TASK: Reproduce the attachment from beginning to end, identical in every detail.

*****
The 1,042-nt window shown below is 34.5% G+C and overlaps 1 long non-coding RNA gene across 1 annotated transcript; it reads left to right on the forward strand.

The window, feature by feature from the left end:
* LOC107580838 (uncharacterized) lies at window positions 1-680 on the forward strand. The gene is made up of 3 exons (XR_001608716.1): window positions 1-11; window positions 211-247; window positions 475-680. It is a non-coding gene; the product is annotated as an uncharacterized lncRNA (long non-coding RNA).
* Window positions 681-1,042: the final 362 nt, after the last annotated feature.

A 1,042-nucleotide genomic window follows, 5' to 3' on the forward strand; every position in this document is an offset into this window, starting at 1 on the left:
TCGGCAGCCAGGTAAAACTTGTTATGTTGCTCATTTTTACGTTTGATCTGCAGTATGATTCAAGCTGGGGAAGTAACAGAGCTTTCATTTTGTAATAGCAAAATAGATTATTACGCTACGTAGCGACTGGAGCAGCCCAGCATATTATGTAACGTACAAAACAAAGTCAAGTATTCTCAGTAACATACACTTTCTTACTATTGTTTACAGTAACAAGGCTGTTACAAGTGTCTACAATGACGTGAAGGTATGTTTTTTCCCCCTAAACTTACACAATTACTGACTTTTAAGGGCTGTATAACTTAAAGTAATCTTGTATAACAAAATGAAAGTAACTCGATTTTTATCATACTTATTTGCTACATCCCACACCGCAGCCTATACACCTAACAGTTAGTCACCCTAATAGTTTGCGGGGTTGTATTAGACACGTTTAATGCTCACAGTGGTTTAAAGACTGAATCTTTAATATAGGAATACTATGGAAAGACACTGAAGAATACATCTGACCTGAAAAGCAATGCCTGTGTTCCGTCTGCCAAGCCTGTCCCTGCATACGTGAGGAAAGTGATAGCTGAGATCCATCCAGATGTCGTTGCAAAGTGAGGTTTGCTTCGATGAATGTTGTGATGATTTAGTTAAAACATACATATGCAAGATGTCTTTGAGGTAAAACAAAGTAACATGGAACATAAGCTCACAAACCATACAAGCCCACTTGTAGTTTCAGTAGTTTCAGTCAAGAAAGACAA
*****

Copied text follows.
The 1,042-nt window shown below is 34.5% G+C and overlaps 1 long non-coding RNA gene across 1 annotated transcript; it reads left to right on the forward strand.

The window, feature by feature from the left end:
* LOC107580838 (uncharacterized) lies at window positions 1-680 on the forward strand. The gene is made up of 3 exons (XR_001608716.1): window positions 1-11; window positions 211-247; window positions 475-680. It is a non-coding gene; the product is annotated as an uncharacterized lncRNA (long non-coding RNA).
* Window positions 681-1,042: the final 362 nt, after the last annotated feature.

A 1,042-nucleotide genomic window follows, 5' to 3' on the forward strand; every position in this document is an offset into this window, starting at 1 on the left:
TCGGCAGCCAGGTAAAACTTGTTATGTTGCTCATTTTTACGTTTGATCTGCAGTATGATTCAAGCTGGGGAAGTAACAGAGCTTTCATTTTGTAATAGCAAAATAGATTATTACGCTACGTAGCGACTGGAGCAGCCCAGCATATTATGTAACGTACAAAACAAAGTCAAGTATTCTCAGTAACATACACTTTCTTACTATTGTTTACAGTAACAAGGCTGTTACAAGTGTCTACAATGACGTGAAGGTATGTTTTTTCCCCCTAAACTTACACAATTACTGACTTTTAAGGGCTGTATAACTTAAAGTAATCTTGTATAACAAAATGAAAGTAACTCGATTTTTATCATACTTATTTGCTACATCCCACACCGCAGCCTATACACCTAACAGTTAGTCACCCTAATAGTTTGCGGGGTTGTATTAGACACGTTTAATGCTCACAGTGGTTTAAAGACTGAATCTTTAATATAGGAATACTATGGAAAGACACTGAAGAATACATCTGACCTGAAAAGCAATGCCTGTGTTCCGTCTGCCAAGCCTGTCCCTGCATACGTGAGGAAAGTGATAGCTGAGATCCATCCAGATGTCGTTGCAAAGTGAGGTTTGCTTCGATGAATGTTGTGATGATTTAGTTAAAACATACATATGCAAGATGTCTTTGAGGTAAAACAAAGTAACATGGAACATAAGCTCACAAACCATACAAGCCCACTTGTAGTTTCAGTAGTTTCAGTCAAGAAAGACAA